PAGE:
Iceland likely to restore rightist coalition blamed for financial fall | News | DW | 27.04.2013
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Iceland likely to restore rightist coalition blamed for financial fall

Polls have closed in Iceland for an election expected to return the right to power four years after it lost in the wake of financial catastrophe. The victory would likely end Iceland's negotiations for EU membership.

The last poll published before voting began Saturday gave Independence Party leader Bjarni Benediktsson, 43, a slight lead over the Progressive Party's Sigmundur David Gunnlaugsson, 38. The two sides have led the polls through much of the campaign and have a long tradition of governing together.

The Gallup poll, conducted between April 18 and 25, suggested that the Independence Party would win 27.9 percent and the Progressives would take 24.7 percent. Polls in the campaign's final weeks had run neck-and-neck. The social democratic Alliance Party had only 14.6 percent support in the Gallup poll, its junior coalition member, the Left-Green Movement, just 10 percent.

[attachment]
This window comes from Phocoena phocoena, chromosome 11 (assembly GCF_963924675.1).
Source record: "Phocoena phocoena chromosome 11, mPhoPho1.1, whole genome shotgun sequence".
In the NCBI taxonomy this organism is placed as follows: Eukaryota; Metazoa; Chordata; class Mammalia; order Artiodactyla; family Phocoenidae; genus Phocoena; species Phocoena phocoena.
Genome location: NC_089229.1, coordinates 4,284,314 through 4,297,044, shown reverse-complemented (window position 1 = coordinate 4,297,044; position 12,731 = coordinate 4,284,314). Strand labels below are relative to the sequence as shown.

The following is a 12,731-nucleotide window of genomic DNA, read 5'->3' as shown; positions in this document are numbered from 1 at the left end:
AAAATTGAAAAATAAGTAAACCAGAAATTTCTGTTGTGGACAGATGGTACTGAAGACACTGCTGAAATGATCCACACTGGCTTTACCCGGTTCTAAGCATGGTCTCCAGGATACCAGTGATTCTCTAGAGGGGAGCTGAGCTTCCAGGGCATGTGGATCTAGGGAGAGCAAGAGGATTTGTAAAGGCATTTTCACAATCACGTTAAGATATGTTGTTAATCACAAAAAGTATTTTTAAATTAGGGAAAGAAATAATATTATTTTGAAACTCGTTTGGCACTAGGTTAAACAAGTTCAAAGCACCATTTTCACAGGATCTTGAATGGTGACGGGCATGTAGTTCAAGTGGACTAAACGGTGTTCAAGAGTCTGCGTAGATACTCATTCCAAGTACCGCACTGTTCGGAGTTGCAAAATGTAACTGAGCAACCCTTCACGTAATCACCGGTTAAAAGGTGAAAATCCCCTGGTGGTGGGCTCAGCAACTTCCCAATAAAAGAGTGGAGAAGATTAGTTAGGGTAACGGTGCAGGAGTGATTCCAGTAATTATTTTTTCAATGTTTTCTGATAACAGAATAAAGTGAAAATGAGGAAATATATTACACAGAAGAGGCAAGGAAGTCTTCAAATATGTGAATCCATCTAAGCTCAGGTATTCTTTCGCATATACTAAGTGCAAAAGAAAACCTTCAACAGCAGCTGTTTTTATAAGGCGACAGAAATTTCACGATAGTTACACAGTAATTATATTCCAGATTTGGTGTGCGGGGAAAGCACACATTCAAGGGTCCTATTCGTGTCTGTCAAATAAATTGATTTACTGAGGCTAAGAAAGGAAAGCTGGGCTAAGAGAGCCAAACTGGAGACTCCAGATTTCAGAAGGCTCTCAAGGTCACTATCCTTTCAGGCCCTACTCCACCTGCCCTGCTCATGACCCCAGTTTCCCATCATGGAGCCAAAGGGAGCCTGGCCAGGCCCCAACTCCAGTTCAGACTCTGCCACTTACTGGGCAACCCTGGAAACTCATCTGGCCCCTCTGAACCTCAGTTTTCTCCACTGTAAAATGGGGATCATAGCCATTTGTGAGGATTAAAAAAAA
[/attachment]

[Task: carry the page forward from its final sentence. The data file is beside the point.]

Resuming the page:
In the wake of 2008's financial crash, Iceland swept the current left-leaning coalition into power, accusing the country's right wing of allowing out-of-control privatization, ultimately collapsing three banks and pushing the country deep into the red. The 2013 campaign focused on discontent over four years of tax hikes and austerity measures to meet international lenders' demands.

Austerity issues

For much of her term, social democratic Prime Minister Johanna Sigurdardottir has implemented the instructions laid out by the International Monetary Fund, which lent Iceland 1.6 billion euros ($2.1 billion) between 2008 and 2011. Sigurdardottir bade farewell to some 300 supporters on Friday, having previously announced her retirement from politics at the age of 70.

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Iceland election

A number of parties emerged to contest this year's vote. Fifteen stand in this election for the 63 seats up for grabs in the Althing. The online activist Pirate Party, could be the first organization of its kind elected to a national parliament.

Iceland launched its EU membership process in 2009, when the government saw the euro as a stable currency. Since then Iceland's economy has recovered and the eurozone hasn't shaken its worst spell since the currency's introduction in 1998.

Polls will remain open until 10 p.m. for Iceland's 235,000 eligible voters. Initial results will come shortly after.

mkg/dr (AFP, Reuters)

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